Just as with any diligent and loving shepherd, Jesus wants us to know His voice. He desires that we spend more of our time seeking and learning about Him. That means reading and studying His Word, the Bible. Most importantly, He wants us to spend more dedicated time with Him in worship and prayer, not five minutes or an hour here and there.

When we want to know more about someone in a relationship, we don’t engage in a conversation with him or her for a short time every so often. We try to find any possible moment and means to be around and communicate with him or her, whether it is in person, on the phone, by a computer, or by mail. We really desire to know him or her better. Likewise, this should be our yearning to know Him whom we claim to love the most. He should be on our mind continually. Naturally, we are always going to hear voices of all kinds around us, but as we get to know Jesus more intimately, His still, small voice will be the one heard most clearly in our heart, just as a child readily hears his mother’s whisper.

Right now the Shepherd is speaking to us. Are we listening for His voice?

At the Feet of Jesus

Christ in the house of Mary and Martha
By Johannes VermeerfwE2zem7WDcSlA at Google Cultural Institute Public Domain, Link

Jesus “…entered into a certain village: and a certain woman named Martha received him into her house. And she had a sister called Mary, who also sat at Jesus’ feet, and heard his word. But Martha was cumbered about much serving, and came up to him, and said, Lord, dost thou not care that my sister hath left me to serve alone? bid her therefore that she help me. And Jesus answered…Martha, Martha, thou art careful and troubled about many things: but one thing is needful: for Mary hath chosen the good part, which shall not be taken away from her” (Luke 10:38-42).

By this time in His ministry, many had rejected Jesus and no longer welcomed Him, much less entertained Him. Everywhere in the region, people were speaking against Him. Yet, to the true believers in Him, Jesus was still dear, just as they were to Him. At one particular house in Bethany, He’d certainly still be welcome. Martha was expecting Him to visit her and Mary and Lazarus. She knew that receiving Jesus and those in His company would involve much food preparation and serving. Curious crowds from the local village also came and surrounded the house to see Jesus. Imagine the great sense of anticipation when they heard that He was on His way! And how enormous the crowd would be that was about to descend for a meal at the house of Martha, Mary and Lazarus!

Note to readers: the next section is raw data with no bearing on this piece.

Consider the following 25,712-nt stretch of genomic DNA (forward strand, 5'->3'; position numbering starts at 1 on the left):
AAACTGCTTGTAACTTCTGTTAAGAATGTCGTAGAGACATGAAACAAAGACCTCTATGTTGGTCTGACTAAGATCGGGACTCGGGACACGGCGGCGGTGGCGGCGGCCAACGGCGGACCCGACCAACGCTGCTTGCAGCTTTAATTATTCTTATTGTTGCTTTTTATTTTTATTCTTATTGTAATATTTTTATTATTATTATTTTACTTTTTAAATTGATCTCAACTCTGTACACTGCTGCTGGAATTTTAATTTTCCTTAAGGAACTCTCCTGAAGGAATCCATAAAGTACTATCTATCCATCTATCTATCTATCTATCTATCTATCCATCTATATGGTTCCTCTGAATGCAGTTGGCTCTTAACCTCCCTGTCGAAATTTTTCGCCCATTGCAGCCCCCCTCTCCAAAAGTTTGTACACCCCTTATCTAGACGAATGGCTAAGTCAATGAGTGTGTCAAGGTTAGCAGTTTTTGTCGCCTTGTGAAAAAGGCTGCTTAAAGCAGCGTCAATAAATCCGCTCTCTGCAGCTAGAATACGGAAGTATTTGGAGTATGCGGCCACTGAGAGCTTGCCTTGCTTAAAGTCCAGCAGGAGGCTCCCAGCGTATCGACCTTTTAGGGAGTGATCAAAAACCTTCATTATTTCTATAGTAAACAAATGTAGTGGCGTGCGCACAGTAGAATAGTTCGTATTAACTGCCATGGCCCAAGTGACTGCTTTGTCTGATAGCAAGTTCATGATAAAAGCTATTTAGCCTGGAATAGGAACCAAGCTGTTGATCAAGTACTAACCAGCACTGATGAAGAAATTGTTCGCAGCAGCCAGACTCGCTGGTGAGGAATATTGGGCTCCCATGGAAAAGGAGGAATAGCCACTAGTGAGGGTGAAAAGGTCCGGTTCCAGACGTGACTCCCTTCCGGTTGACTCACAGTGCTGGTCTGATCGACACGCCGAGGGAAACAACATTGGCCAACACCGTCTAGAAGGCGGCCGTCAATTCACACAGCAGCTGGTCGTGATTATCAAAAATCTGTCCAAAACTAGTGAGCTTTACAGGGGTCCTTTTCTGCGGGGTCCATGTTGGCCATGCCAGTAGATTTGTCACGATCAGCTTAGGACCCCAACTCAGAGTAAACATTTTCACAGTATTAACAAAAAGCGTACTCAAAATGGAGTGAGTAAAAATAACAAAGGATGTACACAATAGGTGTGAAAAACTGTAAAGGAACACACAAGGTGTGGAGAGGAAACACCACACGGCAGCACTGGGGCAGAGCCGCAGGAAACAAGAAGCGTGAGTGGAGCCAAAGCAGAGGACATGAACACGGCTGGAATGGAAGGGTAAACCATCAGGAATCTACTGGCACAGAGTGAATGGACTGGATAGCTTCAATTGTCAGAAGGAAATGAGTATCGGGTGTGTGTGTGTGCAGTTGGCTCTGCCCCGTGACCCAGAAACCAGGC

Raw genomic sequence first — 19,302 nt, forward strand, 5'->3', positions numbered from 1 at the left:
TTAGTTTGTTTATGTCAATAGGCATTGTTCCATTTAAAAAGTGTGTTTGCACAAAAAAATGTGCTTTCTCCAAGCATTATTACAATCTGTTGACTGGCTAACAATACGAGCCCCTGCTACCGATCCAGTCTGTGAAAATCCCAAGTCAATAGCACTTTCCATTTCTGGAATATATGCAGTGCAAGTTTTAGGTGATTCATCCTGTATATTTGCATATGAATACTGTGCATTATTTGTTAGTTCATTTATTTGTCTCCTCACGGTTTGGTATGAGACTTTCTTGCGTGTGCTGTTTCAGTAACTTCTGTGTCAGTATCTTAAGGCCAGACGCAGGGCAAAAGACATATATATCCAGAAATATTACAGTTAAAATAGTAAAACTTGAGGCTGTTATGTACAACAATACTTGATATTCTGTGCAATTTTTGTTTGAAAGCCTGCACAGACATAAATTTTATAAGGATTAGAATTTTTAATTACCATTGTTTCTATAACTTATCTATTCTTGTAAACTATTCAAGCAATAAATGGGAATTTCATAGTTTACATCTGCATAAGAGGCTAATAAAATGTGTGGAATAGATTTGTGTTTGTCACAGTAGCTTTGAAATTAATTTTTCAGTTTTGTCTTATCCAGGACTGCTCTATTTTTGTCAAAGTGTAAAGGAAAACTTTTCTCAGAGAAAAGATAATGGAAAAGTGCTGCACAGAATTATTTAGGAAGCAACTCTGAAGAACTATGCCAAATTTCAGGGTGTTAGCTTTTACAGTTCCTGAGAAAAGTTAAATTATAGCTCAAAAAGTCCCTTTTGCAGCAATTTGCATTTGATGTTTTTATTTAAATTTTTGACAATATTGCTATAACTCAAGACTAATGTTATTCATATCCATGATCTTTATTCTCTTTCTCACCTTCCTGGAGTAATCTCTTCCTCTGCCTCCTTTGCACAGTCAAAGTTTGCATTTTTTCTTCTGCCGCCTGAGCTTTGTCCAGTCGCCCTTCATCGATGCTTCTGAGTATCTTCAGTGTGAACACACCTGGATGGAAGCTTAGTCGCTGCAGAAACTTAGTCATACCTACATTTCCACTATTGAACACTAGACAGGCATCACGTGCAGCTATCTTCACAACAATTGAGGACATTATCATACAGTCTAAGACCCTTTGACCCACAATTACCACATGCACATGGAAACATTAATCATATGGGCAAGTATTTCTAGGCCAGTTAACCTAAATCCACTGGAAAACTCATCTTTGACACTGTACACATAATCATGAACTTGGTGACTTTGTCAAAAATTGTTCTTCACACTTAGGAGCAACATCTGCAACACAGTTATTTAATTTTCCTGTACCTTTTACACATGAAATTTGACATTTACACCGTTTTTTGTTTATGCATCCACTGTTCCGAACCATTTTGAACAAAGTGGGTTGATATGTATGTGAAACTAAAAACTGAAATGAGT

Lazarus welcomed Jesus and the others when they arrived at his house. The sisters were busily preparing to serve them. Both had the same love for Jesus, since each of them had received Him into her heart. Then Martha became troubled, since Mary had left her alone to serve the people. Martha became so busy and anxious trying to serve the Lord and His many followers that she was frantic. Surely she thought, “What is this? My sister sits herself down at the feet of Jesus, while I’m left here alone to cook for and serve all these people!” How this vexed and irritated her.

Her attitude toward Mary made her forget that what she was doing was really for the sake of Jesus, who had come to spend time with them.

She was opening a way for the enemy to come into her heart and inject discord, jealousy, and aggravation into the situation without recognizing it. And this opened a way for him to hinder her walk with Jesus.

Throughout all of this, Mary was complacent—which really troubled her sister. Martha must have fumed, “Why doesn’t Mary respond to me and help serve these guests?” Such thoughts surrounded and troubled her. If she had focused instead on Jesus being there, she would have been less likely to dictate to Him or to complain about Mary. Instead Martha “…came to him, and said, Lord, dost thou not care that my sister hath left me to serve alone? bid her therefore that she help me” (Luke 10:40).

Jesus responded, “…Martha, Martha, thou art careful and troubled about many things: But one thing is needful: and Mary has chosen that good part, which will not be taken away from her” (Luke 10:40-42).